Money-laundering Twitter barney: ‘Africa’s richest woman’ appeals from parts unknown

Money-laundering Twitter barney: ‘Africa’s richest woman’ appeals from parts unknown

Living in ‘parts unknown’ – and wanted for questioning in Angola over the alleged embezzlement of over €2 billion of State funds – Isabel dos Santos appears not to be opting for ‘a quiet life’.

Upset that judges in Sintra have thrown out her case for defamation against former Euro MP Ana Gomes (click here), Ms dos Santos is reported to be appealing to the next court up the line in Lisbon.

Her focus remains the six tweets in which Ms Gomes accused Ms dos Santos of ‘money-laundering like crazy’ (a loose translation of the Portuguese ‘lava que se farta’).

Ms dos Santos has already hotly refuted allegations that she has been doing just that (click here) – despite the fact that bank accounts in Angola and now Portugal have been ‘frozen’ against the background of ‘Luanda Leaks’.

Angola’s former first daughter appears determined to prove that Ana Gomes tweets exceeded the boundaries of ‘freedom of expression’, and constituted an unjustified attack on her (Ms dos Santos’) ‘good name and reputation’.

Público stresses nonetheless that Sintra judges did consider all these arguments, concluding that Ana Gomes’ comments were rooted “in her conviction in diverse material that she had collected, namely investigative articles by journalists and her own professional knowledge”.

Judge Susana Paula Rodrigues Achemann said at the trial that Ms Gomes was not actually required to prove what she had tweeted completely. The “plausible rationale” for her ‘facts’ with the objective of “pressuring supervisory authorities” to look into the origins of Ms dos Santos’ fortune fell, in Judge Achemann’s professional opinion, within the scope of freedom of expression.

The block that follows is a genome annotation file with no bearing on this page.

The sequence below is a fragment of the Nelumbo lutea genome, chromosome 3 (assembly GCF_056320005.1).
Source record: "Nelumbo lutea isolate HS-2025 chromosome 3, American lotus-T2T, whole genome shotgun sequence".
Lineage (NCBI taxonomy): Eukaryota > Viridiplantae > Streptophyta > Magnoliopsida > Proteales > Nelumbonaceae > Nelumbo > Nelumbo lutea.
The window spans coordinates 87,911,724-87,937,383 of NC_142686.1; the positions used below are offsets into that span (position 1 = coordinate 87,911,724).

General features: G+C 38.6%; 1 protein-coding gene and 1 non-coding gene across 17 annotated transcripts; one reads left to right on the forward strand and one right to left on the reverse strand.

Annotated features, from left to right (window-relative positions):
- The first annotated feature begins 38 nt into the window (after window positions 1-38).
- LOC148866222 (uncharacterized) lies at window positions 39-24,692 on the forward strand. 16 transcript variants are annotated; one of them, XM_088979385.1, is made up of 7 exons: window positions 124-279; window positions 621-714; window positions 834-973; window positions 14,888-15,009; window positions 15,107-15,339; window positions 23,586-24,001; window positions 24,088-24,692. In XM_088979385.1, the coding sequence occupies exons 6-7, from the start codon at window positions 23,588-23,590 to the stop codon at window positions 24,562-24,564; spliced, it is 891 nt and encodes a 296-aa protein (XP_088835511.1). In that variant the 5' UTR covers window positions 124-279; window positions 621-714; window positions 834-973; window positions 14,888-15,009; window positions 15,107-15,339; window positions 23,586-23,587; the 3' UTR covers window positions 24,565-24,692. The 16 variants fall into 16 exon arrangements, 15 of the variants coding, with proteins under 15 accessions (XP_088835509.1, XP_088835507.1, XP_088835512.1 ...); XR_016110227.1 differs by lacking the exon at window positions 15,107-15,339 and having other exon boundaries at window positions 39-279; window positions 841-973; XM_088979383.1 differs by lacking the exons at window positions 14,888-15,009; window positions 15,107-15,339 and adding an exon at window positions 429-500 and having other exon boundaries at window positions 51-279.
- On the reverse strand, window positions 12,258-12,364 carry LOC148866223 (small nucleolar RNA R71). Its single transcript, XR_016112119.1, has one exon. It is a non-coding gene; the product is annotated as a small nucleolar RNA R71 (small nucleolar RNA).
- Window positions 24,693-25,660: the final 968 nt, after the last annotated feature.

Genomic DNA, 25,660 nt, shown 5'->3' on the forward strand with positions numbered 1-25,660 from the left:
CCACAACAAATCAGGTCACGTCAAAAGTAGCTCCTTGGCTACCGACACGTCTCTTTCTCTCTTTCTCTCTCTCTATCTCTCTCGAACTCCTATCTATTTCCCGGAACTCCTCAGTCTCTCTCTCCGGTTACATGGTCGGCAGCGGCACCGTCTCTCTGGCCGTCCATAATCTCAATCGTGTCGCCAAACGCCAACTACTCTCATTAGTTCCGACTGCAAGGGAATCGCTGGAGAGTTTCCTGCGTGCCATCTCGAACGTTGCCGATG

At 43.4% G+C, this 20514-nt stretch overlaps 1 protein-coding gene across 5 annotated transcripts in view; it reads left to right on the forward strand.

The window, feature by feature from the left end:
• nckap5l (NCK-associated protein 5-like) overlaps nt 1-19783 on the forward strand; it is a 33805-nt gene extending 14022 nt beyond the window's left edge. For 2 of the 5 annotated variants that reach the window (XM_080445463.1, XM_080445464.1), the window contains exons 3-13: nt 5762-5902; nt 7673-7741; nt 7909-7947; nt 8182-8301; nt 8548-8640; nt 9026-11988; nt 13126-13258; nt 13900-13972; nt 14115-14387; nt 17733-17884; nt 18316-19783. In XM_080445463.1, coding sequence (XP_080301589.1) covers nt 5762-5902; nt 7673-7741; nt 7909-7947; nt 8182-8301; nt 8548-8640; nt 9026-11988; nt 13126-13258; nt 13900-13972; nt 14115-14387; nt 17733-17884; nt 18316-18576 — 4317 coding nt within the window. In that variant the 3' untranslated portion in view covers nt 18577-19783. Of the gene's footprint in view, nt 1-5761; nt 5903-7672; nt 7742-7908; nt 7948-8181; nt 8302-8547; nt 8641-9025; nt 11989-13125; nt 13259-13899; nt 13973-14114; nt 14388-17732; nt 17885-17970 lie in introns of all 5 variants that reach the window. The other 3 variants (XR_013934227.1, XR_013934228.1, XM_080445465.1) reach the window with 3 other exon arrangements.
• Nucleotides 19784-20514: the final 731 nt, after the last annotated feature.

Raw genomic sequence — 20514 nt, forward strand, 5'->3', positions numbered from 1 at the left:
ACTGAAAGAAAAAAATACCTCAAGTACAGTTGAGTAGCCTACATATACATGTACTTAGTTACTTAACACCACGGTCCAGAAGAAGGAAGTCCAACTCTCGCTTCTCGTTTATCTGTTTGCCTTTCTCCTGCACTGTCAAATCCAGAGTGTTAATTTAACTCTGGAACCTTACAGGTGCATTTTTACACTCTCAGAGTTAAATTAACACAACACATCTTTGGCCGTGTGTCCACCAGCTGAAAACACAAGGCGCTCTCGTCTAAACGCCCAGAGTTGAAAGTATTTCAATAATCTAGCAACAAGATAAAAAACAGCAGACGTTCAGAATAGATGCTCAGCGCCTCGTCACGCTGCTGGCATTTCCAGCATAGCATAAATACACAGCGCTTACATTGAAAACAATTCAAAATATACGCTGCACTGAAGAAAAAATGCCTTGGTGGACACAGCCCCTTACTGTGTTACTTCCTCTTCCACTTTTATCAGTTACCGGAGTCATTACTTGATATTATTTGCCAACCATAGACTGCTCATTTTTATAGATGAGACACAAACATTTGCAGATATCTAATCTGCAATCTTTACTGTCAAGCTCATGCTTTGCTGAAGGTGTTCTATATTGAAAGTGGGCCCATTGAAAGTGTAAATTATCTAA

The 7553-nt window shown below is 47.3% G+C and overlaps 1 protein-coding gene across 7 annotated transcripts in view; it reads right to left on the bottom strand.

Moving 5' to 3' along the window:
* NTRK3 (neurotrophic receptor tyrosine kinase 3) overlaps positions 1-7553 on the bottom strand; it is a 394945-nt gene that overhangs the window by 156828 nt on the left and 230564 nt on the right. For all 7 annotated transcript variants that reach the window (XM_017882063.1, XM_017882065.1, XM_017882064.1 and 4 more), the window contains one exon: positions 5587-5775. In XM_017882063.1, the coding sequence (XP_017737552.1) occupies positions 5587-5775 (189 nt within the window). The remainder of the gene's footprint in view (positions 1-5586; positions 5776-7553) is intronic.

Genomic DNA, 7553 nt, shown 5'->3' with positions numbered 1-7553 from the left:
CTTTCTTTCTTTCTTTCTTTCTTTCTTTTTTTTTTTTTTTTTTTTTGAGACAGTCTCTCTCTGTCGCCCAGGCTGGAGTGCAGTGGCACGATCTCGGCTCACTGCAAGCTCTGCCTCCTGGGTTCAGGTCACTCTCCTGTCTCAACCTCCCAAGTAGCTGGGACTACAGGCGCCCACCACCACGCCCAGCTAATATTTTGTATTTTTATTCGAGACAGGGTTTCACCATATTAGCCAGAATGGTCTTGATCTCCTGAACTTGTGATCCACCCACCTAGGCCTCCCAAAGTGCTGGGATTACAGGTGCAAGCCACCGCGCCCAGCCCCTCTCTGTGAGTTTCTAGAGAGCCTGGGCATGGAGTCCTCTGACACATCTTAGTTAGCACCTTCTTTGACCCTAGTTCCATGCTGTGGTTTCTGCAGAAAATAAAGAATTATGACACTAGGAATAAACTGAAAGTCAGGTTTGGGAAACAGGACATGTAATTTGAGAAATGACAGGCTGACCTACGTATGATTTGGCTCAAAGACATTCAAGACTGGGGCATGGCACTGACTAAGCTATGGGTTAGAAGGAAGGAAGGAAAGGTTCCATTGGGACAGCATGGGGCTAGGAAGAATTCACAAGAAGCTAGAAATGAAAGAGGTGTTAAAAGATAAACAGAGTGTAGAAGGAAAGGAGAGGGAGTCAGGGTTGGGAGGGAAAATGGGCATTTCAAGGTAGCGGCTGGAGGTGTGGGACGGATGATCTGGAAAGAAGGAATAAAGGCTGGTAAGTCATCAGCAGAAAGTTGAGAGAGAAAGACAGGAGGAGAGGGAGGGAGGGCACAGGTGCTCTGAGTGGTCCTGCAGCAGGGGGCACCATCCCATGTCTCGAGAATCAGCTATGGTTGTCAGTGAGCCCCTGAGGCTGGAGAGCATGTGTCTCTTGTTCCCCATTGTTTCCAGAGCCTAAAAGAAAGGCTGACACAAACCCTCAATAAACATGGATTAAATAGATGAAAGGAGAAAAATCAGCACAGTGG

Thus a new panel of judges will at some point be tasked with deciding whether Ms dos Santos ‘good name, honour and reputation’ truly have been damaged by Ms Gomes tweets.

Meantime, the “wave of investigations related to money-laundering by high-profile figures from Angola with bank accounts in Portugal has reduced the appetite of some Portuguese banks for links with Angola”, concede market analysts at Fitch (global ratings agency).

MPs have unanimously backed a call by left-wingers to hear the Governor of the Bank of Portugal in parliament to ensure there is no risk of ‘money-laundering’ as Ms dos Santos’ shares in EuroBic are sold (potentially to Galician bank Abanca), while one of Ms dos Santos’ companies based in Portugal, Creatambitions – dedicated to wholesale import and export – has filed for access to PER (the regime that protects companies in situations of economic difficulties).

Explains ECO online, Creatambitions is one of 22 companies in Portugal connected to Ms dos Santos’ business empire. It recently lost one of its directors who resigned at the beginning of December, weeks before Angola froze Ms dos Santos’ bank accounts.

Breaking today (Thursday) is the fact that Creatambitions isn’t the only national company starting to suffer as a result of Luanda Leaks.

Isabel dos Santos has released a statement in which she says: “In Portugal, Justice understands that seizing and freezing bank accounts impedes businesses from paying their workers”.

As a result there is now “serious risk” for stakeholders in her empire.

And that of course is before it’s clear whether or not the 13 banks exposed to Ms dos Santos will be left with embarrassing ‘holes’ in their accounting (click here).

natasha.donn@algarveresident.com